New tourism advisory board approved by city commissioners
Tourism Manager Larry Gazaway appeared before Fort Scott City Commissioners Tuesday with requests for approval to form a new city tourism advisory board.
Commissioners approved separate motions for an ordinance establishing a tourism advisory board and listing the members of the panel.
Gazaway said the new advisory board will replace the transient guest tax (TGT) committee, a 12-member board made up of people in the lodging industry that is disbanding. Gazaway said he uses money from the transient guest tax, which is a sales tax tourists pay when staying at local lodging establishments, as the basis for his budget.
“I plan to use that money to get people here,” he said.
According to the ordinance, the new board will consist of a minimum of five and maximum of nine members who are representatives of the lodging and hospitality market, restaurants, tourist attractions, one at-large member, one ex-officio member from a tourist attraction in the county, one member representing the chamber of commerce, and Gazaway.
Terms for the members shall be three years with no member serving more than two consecutive terms. Expiration dates of terms will be staggered so three members’ terms of office shall expire during the same year and the remaining members’ terms will expire the following year.
Board members will serve without pay and will meet quarterly as well as at the request of the mayor or city manager, or at the request of a majority of its members, the ordinance states.
The purpose of the board is to recommend and make suggestions to the city manager and commissioners regarding tourism, events, grants and advertising concerning the marketing of Fort Scott by the tourism office, the ordinance states.
Gazaway, who was named as the new tourism manager in April, said some of his short-term goals include coming up with a “brand or theme” for Fort Scott, building a marketing website and attracting conferences and conventions to town.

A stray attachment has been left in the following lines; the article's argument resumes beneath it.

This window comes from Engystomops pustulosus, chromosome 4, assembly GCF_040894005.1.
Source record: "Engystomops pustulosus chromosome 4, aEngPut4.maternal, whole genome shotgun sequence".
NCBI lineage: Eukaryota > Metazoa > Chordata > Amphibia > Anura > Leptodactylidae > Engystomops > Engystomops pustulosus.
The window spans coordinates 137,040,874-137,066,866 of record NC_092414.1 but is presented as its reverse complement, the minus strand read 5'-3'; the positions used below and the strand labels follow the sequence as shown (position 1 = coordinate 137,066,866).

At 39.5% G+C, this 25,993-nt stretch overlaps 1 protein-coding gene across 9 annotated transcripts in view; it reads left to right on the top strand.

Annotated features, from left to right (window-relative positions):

Gazaway said the recent transition to bring tourism under the direction of the city from the chamber has been “smooth.”
City Manager Dave Martin said some retailers have told him there is not enough being done to promote shopping in the area.
“Larry’s done a great job so far on removing barriers,” Martin said.
The decision to appoint a tourism manager for the city came about after commissioners in February approved a recommendation from Commissioner Jim Adams to have city staff research an idea to bring tourism from under the direction of the chamber to the supervision of the city.
Several residents, including businesspeople, representatives of the chamber and others provided feedback on the issue at the commission’s March 7 meeting. Many comments centered around support of moving tourism to the city, which created the full-time tourism manager position.
Discussion also took place on the use of the TGT, which is collected through the state and must be spent on tourism.
Gazaway’s position is funded through the TGT, of which funds were released back to the city after approval to move tourism back under city direction.